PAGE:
Uninformed Young People Should Still Vote
Younger voters tend to worry they don't know enough to cast a ballot—but you almost certainly know more than some of the ignorant older voters out there.
Young first-time voters march to cast ballots in Colorado. Photo by Cliff Grassmick/Digital First Media/Boulder Daily Camera via Getty
On Tuesday, New York magazine published a fascinating, infuriating series of interviews with young Americans who were "probably" not going to vote in the November 6 midterm elections. It was fascinating because non-voters are rarely given a voice in debates over politics and policy, and infuriating because Democrats need young people to vote in order to win elections, and even though nearly all of the interviewees appeared to lean left and were interested in politics—and in several cases had voted before—they'd managed to convince themselves it might not be worthwhile.
Some of them complained about the hassle of registering and casting a ballot, underscoring that states need to make it easier for people to vote. Others cited a lack of enthusiasm about Democratic candidates in particular (you get the sense that they'd never even consider voting Republican). But the most striking answers were from young people who felt like they weren't adequately informed.
Samantha, a 22-year-old from New Jersey, didn't think it was hard to vote and clearly favored Democrats. But she also told New York, "I’d rather have an informed nonvoter than an uninformed voter going in and making a choice they don’t understand." Reese, a 23-year-old political science student, had never voted and seemed unsure of his views: "I just didn’t know what to do," he said of the 2016 presidential contest. "I didn’t want to help something that might end up being wrong." Lauren, a 21-year-old Floridian, was vaguely planning on voting in 2020: "I have a goal set to know more about politics by that time." And Nathan, a 28-year-old San Diegan, seemed to follow the news but still felt unprepared:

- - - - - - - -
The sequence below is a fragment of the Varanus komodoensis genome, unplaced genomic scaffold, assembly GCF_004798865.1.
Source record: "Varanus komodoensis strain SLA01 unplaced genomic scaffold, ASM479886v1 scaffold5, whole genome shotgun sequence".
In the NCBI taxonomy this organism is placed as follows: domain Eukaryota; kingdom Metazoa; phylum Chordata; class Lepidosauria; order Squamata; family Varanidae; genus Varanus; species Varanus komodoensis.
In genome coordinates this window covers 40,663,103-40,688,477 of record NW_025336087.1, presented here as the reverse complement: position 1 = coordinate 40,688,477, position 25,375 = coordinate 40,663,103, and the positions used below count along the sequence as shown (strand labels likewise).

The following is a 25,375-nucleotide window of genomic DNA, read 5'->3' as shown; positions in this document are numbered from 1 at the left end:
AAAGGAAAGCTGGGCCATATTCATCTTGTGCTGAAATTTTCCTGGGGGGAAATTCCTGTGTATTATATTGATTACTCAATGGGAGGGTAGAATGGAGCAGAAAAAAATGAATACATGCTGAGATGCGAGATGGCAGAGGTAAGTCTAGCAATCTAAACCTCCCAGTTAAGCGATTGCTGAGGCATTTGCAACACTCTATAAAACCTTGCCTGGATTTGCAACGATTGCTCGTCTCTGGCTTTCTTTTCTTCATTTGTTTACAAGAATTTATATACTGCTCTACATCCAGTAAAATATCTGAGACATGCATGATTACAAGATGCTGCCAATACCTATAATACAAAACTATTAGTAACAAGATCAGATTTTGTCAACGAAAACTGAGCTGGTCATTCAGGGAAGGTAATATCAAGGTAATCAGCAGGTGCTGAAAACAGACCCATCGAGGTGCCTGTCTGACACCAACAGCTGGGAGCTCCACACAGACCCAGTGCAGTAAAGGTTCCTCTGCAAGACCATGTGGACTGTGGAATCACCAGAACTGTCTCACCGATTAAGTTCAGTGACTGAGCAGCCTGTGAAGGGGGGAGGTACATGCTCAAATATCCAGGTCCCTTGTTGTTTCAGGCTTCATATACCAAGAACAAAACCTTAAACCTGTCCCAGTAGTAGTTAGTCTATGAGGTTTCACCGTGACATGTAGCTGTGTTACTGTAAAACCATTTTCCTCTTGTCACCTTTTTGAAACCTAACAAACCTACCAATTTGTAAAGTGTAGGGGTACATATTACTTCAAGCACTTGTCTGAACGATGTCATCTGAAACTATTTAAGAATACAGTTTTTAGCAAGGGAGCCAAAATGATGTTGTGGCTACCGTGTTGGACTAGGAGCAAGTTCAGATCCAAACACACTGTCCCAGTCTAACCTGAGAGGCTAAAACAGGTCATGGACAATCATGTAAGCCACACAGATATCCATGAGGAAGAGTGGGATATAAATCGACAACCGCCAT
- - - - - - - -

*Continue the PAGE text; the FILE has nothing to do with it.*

My parents are of the generation where they actually watch the news, and they know about candidates via the news. Where my generation, the millennial generation, is getting all their news from social media like Twitter or Instagram or Facebook, and that is not always the best. Reading things through social media is snippets, and it’s not the whole details on everything, you know?
It's true that voting can seem like a daunting responsibility: There are so many issues, and so many candidates, and every person who talks about politics on television or social media sounds so sure and confident about a hundred different things. How do you know what is true and what isn't? How do you know when you know enough for your vote to be an expression of what you truly believe? It's easy for those questions to lead to paralysis, a kind of learned apathy—like Samantha, maybe you think it's better to be an informed nonvoter than an uniformed voter.
But it's not. You won't know everything, or nearly enough, and you should vote anyway. Otherwise, our society will be run by ignorant old people who do not care about your future.
A poll conducted last month by HuffPost/YouGov found that 38 percent of American adults under 30 thought only people who were "well-informed" should vote, compared to 31 percent of Americans overall—a result that lines up with the anecdotes compiled by New York. According to that poll, young people were also less likely to describe themselves as well-informed, and the split between them and seniors was especially vast: 63 percent of respondents over 65 said they were "very well-informed" and zero percent said they were "not at all well-informed."